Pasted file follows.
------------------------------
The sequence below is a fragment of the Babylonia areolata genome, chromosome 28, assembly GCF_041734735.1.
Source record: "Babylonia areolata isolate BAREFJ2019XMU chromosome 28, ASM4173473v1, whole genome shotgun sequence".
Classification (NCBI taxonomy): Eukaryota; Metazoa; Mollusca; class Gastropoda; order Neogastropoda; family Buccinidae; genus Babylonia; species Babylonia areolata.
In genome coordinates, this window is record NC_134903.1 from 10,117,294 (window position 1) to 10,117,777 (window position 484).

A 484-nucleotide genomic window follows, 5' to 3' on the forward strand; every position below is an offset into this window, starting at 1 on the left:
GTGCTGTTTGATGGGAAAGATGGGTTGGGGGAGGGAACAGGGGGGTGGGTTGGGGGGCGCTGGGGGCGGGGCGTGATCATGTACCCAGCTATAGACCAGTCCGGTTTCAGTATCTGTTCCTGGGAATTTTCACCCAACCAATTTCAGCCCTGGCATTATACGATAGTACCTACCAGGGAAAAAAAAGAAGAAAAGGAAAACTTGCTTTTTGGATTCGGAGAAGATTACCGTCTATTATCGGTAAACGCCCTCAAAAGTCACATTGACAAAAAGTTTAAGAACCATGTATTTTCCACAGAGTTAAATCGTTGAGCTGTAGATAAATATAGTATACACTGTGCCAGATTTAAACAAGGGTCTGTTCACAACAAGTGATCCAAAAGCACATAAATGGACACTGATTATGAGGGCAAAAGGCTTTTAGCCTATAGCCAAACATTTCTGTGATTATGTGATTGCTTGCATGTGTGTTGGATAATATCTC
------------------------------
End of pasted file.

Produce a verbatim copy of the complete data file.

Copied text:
The sequence below is a fragment of the Babylonia areolata genome, chromosome 28, assembly GCF_041734735.1.
Source record: "Babylonia areolata isolate BAREFJ2019XMU chromosome 28, ASM4173473v1, whole genome shotgun sequence".
Classification (NCBI taxonomy): Eukaryota; Metazoa; Mollusca; class Gastropoda; order Neogastropoda; family Buccinidae; genus Babylonia; species Babylonia areolata.
In genome coordinates, this window is record NC_134903.1 from 10,117,294 (window position 1) to 10,117,777 (window position 484).

A 484-nucleotide genomic window follows, 5' to 3' on the forward strand; every position below is an offset into this window, starting at 1 on the left:
GTGCTGTTTGATGGGAAAGATGGGTTGGGGGAGGGAACAGGGGGGTGGGTTGGGGGGCGCTGGGGGCGGGGCGTGATCATGTACCCAGCTATAGACCAGTCCGGTTTCAGTATCTGTTCCTGGGAATTTTCACCCAACCAATTTCAGCCCTGGCATTATACGATAGTACCTACCAGGGAAAAAAAAGAAGAAAAGGAAAACTTGCTTTTTGGATTCGGAGAAGATTACCGTCTATTATCGGTAAACGCCCTCAAAAGTCACATTGACAAAAAGTTTAAGAACCATGTATTTTCCACAGAGTTAAATCGTTGAGCTGTAGATAAATATAGTATACACTGTGCCAGATTTAAACAAGGGTCTGTTCACAACAAGTGATCCAAAAGCACATAAATGGACACTGATTATGAGGGCAAAAGGCTTTTAGCCTATAGCCAAACATTTCTGTGATTATGTGATTGCTTGCATGTGTGTTGGATAATATCTC